Saturday, November 2, 2013

Fascinating Fascinator

Of course, this outfit NEEDED a hat of some kind.

I knew I was going to want something that said "1950s," so I started with a buckram hat form from Britex since I am too lazy to make my own.

The form is meant to be worn with the point facing forward or back, but I wanted it on the side of the head.  This made the form a bit too large, so I pinned it to a styrofoam wig head I have using t-pins, and carefully steamed it.  Thankfully, the buckram did not stick to the styrofoam!

My hair is rather slick, so I like to use felt on the interior of a hat instead of silky lining material (I find that it is also much easier to add elastic holders to a thicker fabric like felt).

A square of felt was cut out and pinned to the inside of the form.  To help the felt adjust to the concave surface, I pinned it back on the wig form and gave it a good steam.

After letting everything cool, the form was removed from the head and hand basted along the edges.

There were a few options for fabric, but in the end, the velvet  I found tucked away in a drawer seemed like the best match.

A piece of the velvet was draped over the top, hand basted around the edges, and a bias strip of velvet was used to bind the edges.  (Most of this work was done in the evening, so I have no photos - but the idea is to sandwich the buckram form with fabric and then hide the raw edges.)

As I have mentioned before, I am not a fan of glue for apparel and accessory projects.  Sometimes it cannot be avoided, but whenever possible, I stick with my needle and thread.

The feathers were a bit of a bother to deal with.  I found that the best way of attaching them was to hold the hat up-side-down so the thread would not tangle and “unzip” all of the peacock feathers.  Once they were applied, the feathers were sticking up and not following the curve of the hat.  I had a bit of a panic, and then decided to throw a piece of muslin over the entire thing and steam the feathers.  It worked!  They still have enough loft that creates a fun and feathery texture, but they also fit the shape of the hat much better!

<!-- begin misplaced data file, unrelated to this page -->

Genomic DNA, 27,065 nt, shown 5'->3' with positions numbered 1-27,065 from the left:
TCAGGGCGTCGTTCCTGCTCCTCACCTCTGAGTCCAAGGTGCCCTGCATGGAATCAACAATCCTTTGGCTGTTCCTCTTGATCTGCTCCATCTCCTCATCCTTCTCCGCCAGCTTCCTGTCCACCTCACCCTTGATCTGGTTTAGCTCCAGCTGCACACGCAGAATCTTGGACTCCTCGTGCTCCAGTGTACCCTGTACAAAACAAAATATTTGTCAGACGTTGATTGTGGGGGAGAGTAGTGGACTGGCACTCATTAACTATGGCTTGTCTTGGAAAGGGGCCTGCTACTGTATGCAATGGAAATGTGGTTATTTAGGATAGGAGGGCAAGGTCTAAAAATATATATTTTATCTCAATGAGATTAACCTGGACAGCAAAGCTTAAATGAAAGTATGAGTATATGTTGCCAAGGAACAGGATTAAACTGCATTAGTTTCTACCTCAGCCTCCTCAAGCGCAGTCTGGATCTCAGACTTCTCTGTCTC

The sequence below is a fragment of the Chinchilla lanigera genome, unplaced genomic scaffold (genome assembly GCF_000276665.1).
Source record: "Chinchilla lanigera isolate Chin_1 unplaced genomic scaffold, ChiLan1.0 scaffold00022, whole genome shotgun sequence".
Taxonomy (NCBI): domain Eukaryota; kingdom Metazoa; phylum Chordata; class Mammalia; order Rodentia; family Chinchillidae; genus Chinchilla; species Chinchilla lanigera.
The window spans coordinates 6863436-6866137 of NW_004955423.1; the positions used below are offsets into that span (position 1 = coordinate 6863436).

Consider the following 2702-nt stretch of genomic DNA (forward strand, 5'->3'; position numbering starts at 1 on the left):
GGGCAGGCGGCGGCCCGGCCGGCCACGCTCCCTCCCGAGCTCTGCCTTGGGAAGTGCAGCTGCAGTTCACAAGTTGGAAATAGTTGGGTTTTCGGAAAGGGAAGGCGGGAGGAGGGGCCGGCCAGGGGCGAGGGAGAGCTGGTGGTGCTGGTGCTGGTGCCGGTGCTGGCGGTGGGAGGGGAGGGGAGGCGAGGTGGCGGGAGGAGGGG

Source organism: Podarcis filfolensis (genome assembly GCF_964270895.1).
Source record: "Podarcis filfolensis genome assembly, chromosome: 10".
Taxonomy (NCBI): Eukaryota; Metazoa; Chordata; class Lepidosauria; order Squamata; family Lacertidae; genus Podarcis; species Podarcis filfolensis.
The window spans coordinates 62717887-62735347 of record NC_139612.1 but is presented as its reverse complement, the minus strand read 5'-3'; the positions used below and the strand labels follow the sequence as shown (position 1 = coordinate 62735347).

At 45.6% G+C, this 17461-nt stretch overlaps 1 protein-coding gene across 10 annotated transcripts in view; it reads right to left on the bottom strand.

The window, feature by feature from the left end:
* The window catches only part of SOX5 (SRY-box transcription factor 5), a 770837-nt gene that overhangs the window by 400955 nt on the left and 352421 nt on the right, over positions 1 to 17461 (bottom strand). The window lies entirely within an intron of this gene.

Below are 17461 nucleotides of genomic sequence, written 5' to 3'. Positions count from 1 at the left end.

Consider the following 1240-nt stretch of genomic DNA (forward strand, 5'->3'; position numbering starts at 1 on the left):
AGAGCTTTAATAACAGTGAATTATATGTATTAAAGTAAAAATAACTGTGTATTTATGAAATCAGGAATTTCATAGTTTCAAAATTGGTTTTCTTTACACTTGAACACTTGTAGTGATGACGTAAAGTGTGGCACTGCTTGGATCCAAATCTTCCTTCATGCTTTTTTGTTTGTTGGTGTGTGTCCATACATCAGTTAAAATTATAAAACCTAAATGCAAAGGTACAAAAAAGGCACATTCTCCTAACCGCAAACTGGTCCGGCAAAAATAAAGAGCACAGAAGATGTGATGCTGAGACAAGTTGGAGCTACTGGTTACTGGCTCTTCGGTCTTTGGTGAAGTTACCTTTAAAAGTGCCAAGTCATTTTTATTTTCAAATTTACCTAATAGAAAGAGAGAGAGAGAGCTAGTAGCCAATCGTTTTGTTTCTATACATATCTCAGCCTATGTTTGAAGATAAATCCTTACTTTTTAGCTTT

I was originally going to add beads to disguise the ends of the feathers, however, I had reached my beading limit!  Instead, I used the leftover bias velvet pieces to make a little bow.  One of the white ends of the feather was peaking out when viewed from certain angles, so I used a green colored Sharpie pen to dab the white away.

And, of course, it matches back to my brooch!

There are still quite a few peacock feathers left, so I may have to come up with another feathered project at some point!


  1. It is so nice!!! Love your blog. Sorry, my english is not so good.

  2. Lining the hat with felt to stop it slipping, what an excellent idea! And your fasinator is so pretty.

    For the first time ever last week I used a hot glue gun to assist in the anchoring of flowers to a fasinator that I needed to make in a hurry. I felt as though I cheated a bit, even though no-one knew, you couldn't tell anyway, and most RTW hats are all glued.

  3. Beautiful! I love that little green bow!
    And thank you so much for the work-in-progress-photos with the buckram, still something I desperately want to try myself.

    1. Thank you! I wish I knew more about the art of millinery, but it would mean purchasing quite a few more pricey items for the sewing room that I am not quite prepared for . . . someday!

  4. Incredibly lovely creation. I think the world needs more peacock feathered hats - and to rediscover a passion for peacock plumes in general. All the more so if they're a fraction as enchantingly, sophisticatedly gorgeous as yours is. I'm smitten with it, to say the least! :)

    ♥ Jessica

    1. It may be that I have peacock feathers on the brain, but I have been noticing quite a few of them in the fashion world these days. Hopefully they are making a comeback!